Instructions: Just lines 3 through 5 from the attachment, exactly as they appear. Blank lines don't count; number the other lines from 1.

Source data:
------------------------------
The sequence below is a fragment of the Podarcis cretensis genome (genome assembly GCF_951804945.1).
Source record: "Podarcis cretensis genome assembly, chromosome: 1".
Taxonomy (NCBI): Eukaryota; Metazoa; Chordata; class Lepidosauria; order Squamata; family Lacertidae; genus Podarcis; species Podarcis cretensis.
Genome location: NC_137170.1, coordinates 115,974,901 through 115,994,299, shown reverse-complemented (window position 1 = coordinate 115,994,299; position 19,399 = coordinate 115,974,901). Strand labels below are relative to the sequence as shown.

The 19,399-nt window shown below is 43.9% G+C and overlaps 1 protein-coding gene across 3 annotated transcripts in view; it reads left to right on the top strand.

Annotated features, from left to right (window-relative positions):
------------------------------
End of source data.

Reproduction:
Taxonomy (NCBI): Eukaryota; Metazoa; Chordata; class Lepidosauria; order Squamata; family Lacertidae; genus Podarcis; species Podarcis cretensis.
Genome location: NC_137170.1, coordinates 115,974,901 through 115,994,299, shown reverse-complemented (window position 1 = coordinate 115,994,299; position 19,399 = coordinate 115,974,901). Strand labels below are relative to the sequence as shown.

The 19,399-nt window shown below is 43.9% G+C and overlaps 1 protein-coding gene across 3 annotated transcripts in view; it reads left to right on the top strand.